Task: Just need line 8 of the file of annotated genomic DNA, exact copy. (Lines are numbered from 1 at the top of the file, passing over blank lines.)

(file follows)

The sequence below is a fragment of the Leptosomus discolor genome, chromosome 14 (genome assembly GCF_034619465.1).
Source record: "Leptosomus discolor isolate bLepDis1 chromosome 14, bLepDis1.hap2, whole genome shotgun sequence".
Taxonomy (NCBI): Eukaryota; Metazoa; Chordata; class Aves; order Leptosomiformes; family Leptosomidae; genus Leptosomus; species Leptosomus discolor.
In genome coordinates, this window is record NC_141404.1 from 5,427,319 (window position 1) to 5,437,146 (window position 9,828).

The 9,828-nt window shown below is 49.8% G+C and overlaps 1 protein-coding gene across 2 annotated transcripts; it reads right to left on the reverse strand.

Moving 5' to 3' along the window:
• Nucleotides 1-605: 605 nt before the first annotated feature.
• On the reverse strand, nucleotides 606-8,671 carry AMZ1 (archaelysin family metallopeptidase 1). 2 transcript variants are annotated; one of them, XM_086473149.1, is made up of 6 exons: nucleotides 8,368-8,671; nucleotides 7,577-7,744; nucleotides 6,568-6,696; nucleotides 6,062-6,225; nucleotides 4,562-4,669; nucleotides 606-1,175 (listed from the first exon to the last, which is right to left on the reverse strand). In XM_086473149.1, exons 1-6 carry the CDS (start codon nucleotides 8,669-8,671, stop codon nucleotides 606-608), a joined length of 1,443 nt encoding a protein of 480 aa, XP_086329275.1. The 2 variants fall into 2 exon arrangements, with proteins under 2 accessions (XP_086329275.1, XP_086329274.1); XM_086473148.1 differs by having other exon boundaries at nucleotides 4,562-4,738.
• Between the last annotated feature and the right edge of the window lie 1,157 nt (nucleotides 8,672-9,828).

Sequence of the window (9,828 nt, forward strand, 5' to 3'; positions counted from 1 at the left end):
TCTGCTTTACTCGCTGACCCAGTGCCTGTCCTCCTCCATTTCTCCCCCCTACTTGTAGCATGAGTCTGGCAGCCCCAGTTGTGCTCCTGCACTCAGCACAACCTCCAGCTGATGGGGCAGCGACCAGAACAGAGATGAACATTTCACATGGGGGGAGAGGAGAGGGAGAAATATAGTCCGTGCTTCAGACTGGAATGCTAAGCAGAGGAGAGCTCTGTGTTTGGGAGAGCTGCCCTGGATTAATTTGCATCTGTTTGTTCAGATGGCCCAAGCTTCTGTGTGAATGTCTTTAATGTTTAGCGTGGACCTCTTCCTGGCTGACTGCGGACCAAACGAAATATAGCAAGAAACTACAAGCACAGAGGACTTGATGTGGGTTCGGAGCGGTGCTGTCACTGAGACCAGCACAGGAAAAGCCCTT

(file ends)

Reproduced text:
• On the reverse strand, nucleotides 606-8,671 carry AMZ1 (archaelysin family metallopeptidase 1). 2 transcript variants are annotated; one of them, XM_086473149.1, is made up of 6 exons: nucleotides 8,368-8,671; nucleotides 7,577-7,744; nucleotides 6,568-6,696; nucleotides 6,062-6,225; nucleotides 4,562-4,669; nucleotides 606-1,175 (listed from the first exon to the last, which is right to left on the reverse strand). In XM_086473149.1, exons 1-6 carry the CDS (start codon nucleotides 8,669-8,671, stop codon nucleotides 606-608), a joined length of 1,443 nt encoding a protein of 480 aa, XP_086329275.1. The 2 variants fall into 2 exon arrangements, with proteins under 2 accessions (XP_086329275.1, XP_086329274.1); XM_086473148.1 differs by having other exon boundaries at nucleotides 4,562-4,738.